LONDON • In life, Nesyamun was an Egyptian priest who sang and chanted words of worship at the Karnak temple in Thebes. In death, he was ritually mummified and sealed in a coffin with the inscription, “Nesyamun, true of voice”.
Now, some 3,000 years into the afterlife, with the aid of a 3D-printed vocal tract, Nesyamun can once again be heard.
“He had this wish that his voice would somehow continue into perpetuity,” said Professor David Howard, a speech scientist at Royal Holloway, University of London.
Prof Howard and his team used a CT scanner to create a 3D-printed version of Nesyamun’s mouth and throat. They combined it with an electronic larynx to reconstruct “the sound that would come out of his vocal tract if he was in his coffin and his larynx came to life again”, he said.
So far, the team has synthesised only a single sound from the mummy, which resembles the “ah” and “eh” vowel sounds heard in the words “bad” and “bed”.
But the finding, published last Thursday in Scientific Reports, may lay the groundwork for recreating and listening to an ancient person’s voice.
In September 2016, staff at the Leeds City Museum in England, where Nesyamun has resided for the last 200 years, wheeled the mummy to a nearby hospital to be CT scanned. The scan showed that much of his throat had remained intact.
“The actual mummification process was key here,” said Professor Joann Fletcher, an Egyptologist at the University of York in England and an author on the paper. “The superb quality of preservation achieved by the ancient embalmers meant that Nesyamun’s vocal tract is still in excellent shape.”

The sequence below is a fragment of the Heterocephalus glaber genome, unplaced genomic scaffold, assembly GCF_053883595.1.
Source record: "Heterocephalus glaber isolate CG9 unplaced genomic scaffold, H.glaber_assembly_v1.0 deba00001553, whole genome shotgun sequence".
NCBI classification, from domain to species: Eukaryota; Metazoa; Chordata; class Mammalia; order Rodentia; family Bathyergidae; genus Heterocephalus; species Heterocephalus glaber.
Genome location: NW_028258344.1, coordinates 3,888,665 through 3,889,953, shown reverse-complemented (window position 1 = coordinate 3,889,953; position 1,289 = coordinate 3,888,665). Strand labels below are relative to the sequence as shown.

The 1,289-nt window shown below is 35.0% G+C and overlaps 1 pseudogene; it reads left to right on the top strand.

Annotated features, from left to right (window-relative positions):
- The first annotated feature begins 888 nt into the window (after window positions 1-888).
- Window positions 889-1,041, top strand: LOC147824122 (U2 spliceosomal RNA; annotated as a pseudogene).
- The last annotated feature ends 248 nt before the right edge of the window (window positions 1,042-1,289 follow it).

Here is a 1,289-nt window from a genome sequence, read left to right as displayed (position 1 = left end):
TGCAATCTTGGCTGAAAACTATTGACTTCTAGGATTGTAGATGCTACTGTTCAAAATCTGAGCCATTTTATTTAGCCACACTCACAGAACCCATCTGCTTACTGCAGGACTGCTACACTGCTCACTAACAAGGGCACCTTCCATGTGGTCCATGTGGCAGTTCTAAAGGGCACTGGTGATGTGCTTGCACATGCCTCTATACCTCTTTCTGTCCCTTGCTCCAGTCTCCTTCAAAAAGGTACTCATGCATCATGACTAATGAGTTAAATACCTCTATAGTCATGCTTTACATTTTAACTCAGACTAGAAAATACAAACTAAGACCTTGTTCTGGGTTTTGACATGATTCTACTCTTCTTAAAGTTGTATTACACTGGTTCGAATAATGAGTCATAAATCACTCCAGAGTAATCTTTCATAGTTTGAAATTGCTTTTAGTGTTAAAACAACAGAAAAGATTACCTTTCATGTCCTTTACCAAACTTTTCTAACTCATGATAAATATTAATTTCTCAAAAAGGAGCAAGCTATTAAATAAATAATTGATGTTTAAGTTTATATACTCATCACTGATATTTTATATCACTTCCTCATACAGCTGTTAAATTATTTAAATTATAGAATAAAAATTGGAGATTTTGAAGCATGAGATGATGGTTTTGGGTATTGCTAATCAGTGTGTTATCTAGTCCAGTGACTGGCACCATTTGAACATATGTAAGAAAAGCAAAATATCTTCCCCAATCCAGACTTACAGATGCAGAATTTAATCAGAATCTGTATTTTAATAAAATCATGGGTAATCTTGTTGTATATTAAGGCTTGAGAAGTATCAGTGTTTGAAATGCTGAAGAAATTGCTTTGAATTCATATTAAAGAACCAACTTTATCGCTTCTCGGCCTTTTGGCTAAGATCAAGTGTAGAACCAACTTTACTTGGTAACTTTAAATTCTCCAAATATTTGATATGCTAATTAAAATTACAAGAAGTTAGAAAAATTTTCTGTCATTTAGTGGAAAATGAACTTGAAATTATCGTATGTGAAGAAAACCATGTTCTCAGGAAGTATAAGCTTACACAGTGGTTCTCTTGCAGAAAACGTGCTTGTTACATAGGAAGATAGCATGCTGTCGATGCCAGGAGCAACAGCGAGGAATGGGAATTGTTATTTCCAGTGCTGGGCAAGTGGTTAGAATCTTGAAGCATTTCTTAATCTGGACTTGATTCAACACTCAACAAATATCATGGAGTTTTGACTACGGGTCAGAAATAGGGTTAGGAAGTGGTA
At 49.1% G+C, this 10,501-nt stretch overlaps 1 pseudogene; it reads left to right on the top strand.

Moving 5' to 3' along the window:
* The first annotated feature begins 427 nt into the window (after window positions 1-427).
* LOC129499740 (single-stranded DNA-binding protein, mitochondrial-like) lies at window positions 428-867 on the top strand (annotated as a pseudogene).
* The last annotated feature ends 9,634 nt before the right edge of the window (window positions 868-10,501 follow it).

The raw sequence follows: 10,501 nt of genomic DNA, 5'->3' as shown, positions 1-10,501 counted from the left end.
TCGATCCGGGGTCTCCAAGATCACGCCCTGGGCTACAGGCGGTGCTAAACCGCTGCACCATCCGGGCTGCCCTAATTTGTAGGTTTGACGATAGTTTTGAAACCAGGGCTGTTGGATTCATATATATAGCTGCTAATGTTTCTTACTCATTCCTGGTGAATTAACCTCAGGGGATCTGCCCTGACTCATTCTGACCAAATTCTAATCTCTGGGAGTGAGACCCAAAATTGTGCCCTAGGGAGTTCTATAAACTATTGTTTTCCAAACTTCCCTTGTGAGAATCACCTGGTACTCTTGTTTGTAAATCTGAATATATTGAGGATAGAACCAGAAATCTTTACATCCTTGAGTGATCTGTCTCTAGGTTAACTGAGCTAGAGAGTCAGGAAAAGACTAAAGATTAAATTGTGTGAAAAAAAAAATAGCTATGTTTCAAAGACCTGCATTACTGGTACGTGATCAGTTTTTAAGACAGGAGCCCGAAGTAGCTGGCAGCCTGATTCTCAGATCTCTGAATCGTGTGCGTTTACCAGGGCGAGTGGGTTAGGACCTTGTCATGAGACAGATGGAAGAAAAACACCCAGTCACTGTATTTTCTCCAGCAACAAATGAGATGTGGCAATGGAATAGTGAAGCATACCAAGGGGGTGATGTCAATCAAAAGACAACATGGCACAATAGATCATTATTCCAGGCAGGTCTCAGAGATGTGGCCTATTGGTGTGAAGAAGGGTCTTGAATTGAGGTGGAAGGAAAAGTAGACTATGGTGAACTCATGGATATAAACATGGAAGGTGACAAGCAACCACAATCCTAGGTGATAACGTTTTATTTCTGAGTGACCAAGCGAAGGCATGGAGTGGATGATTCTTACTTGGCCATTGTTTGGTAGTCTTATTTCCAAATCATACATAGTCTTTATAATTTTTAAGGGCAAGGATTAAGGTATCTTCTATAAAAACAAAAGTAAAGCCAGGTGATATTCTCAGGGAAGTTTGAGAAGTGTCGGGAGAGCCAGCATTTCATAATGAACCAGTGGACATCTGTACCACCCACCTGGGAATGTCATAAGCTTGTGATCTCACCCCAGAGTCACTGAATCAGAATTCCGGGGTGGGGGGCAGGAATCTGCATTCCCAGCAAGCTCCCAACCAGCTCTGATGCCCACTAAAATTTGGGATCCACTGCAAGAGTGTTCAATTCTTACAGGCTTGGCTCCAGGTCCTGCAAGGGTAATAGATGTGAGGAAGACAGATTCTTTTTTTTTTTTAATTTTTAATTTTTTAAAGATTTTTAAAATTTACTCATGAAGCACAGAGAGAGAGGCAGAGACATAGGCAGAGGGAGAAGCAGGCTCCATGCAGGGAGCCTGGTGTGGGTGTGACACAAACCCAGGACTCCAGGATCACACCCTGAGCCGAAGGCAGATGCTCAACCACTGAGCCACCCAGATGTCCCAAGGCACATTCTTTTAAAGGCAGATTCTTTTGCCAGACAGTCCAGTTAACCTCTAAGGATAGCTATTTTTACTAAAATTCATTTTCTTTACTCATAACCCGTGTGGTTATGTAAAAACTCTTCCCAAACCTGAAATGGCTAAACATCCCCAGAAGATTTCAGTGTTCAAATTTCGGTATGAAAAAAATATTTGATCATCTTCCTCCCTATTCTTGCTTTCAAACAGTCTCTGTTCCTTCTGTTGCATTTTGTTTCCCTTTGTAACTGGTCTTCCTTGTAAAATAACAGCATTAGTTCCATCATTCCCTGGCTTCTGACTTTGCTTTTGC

Using the CT scan, the team 3D-printed a copy of Nesyamun’s vocal tract between the larynx and lips. Prof Howard then took a loudspeaker, similar to one used on an ice cream truck, removed the horn portion and replaced it with the 3D-printed vocal tract.
He also connected the loudspeaker to a computer that enabled him to create an electronic waveform similar to what is used in common speech synthesisers. This acted as an artificial larynx.
Using the computer software, he could generate a sound that would go through the loudspeaker and into the 3D-printed vocal tract, creating the mummy’s vowel sound.
“He certainly can’t speak at the moment,” Prof Howard said. “But I think it’s perfectly plausible to suggest that one day, it will be possible to produce words that are as close as we can make them to what he would have sounded like.”
Prof Howard said that in the future, the team could modify the computer software to approximate elements such as the size and movement of the tongue and the position of the jaw.
Dr Roselyn Campbell, a bioarchaeologist at the Getty Research Institute who was not involved in the study, called the paper “fascinating” and said the authors were clearly aware of the limitations in their study and of the complexities of recreating the past.
“I think their emphasis on returning Nesyamun’s voice, and thus some of his identity, is a vital acknowledgement of the ethical considerations not only in studying the past, but also of clarifying the relevance of such research to the modern public,” Dr Campbell said.
Mr Piero Cosi, a speech scientist at the Institute of Cognitive Sciences and Technologies in Italy, who was part of a team that reconstructed the voice of Otzi the Iceman in 2016, said the work was interesting but speculative.
“Even if we have the precise 3D-geometric description of the voice system of the mummy, we would not be able to rebuild precisely his original voice,” he said.
Dr Kara Cooney, an Egyptologist at the University of California, Los Angeles, said the work might have potential, but was concerned with how it might be used in the future.
“When you’re taking a human being and using so much inference about what they looked or sounded like, it can be done with an agenda that you might not even be aware of,” she said.